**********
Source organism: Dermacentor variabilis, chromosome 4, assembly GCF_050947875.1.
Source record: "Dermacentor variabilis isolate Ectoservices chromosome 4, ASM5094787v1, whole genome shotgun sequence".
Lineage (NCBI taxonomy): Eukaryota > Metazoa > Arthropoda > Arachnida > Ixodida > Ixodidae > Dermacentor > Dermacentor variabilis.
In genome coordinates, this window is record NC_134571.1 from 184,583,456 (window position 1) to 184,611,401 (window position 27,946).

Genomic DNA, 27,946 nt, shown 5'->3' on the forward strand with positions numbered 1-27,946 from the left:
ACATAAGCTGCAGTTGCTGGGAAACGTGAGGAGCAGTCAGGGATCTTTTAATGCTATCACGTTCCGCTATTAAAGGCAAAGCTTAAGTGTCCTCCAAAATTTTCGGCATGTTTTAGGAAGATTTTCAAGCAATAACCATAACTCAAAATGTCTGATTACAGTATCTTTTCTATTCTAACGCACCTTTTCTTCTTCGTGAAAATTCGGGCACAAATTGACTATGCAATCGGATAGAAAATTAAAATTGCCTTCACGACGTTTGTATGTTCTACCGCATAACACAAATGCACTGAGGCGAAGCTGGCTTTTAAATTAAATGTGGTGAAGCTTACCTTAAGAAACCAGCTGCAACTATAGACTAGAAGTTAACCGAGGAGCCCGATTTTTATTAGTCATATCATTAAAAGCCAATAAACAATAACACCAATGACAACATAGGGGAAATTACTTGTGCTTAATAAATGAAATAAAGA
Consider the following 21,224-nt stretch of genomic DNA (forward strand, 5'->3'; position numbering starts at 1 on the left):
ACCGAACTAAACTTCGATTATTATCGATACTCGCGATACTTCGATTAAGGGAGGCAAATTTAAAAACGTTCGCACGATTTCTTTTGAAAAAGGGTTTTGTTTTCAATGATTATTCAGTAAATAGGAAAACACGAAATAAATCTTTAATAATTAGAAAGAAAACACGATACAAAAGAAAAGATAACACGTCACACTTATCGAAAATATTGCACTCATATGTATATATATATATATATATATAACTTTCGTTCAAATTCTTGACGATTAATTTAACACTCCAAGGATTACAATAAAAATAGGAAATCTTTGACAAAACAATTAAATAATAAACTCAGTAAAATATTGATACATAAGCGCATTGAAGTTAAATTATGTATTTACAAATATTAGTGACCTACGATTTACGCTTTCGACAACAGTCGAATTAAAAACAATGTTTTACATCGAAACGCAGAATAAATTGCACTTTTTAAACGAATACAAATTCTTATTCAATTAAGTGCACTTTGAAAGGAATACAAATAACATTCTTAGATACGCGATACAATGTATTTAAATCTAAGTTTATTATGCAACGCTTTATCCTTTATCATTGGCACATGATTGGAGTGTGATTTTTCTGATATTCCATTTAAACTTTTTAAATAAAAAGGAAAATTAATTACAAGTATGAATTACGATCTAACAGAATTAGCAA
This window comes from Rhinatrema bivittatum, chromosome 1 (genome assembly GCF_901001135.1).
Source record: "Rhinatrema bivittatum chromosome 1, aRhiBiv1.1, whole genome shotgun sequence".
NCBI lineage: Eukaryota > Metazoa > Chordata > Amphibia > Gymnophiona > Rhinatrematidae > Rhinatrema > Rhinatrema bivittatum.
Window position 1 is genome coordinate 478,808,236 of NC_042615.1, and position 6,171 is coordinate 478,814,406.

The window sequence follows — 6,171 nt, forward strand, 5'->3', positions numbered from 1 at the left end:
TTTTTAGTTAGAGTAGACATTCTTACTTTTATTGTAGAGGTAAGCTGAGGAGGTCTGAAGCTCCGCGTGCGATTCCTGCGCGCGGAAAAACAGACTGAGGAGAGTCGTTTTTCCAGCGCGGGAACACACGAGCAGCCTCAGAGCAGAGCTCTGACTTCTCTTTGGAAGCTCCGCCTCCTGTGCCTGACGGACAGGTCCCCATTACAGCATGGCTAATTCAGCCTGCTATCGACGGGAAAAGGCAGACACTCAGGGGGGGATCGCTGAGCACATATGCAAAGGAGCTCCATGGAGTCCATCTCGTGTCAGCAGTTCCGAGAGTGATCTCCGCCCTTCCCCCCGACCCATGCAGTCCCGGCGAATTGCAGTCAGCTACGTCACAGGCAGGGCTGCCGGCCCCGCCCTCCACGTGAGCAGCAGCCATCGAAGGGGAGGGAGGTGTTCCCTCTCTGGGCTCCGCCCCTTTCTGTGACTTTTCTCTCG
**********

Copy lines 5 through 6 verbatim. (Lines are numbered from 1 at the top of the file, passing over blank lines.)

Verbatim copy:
Genomic DNA, 27,946 nt, shown 5'->3' on the forward strand with positions numbered 1-27,946 from the left:
ACATAAGCTGCAGTTGCTGGGAAACGTGAGGAGCAGTCAGGGATCTTTTAATGCTATCACGTTCCGCTATTAAAGGCAAAGCTTAAGTGTCCTCCAAAATTTTCGGCATGTTTTAGGAAGATTTTCAAGCAATAACCATAACTCAAAATGTCTGATTACAGTATCTTTTCTATTCTAACGCACCTTTTCTTCTTCGTGAAAATTCGGGCACAAATTGACTATGCAATCGGATAGAAAATTAAAATTGCCTTCACGACGTTTGTATGTTCTACCGCATAACACAAATGCACTGAGGCGAAGCTGGCTTTTAAATTAAATGTGGTGAAGCTTACCTTAAGAAACCAGCTGCAACTATAGACTAGAAGTTAACCGAGGAGCCCGATTTTTATTAGTCATATCATTAAAAGCCAATAAACAATAACACCAATGACAACATAGGGGAAATTACTTGTGCTTAATAAATGAAATAAAGA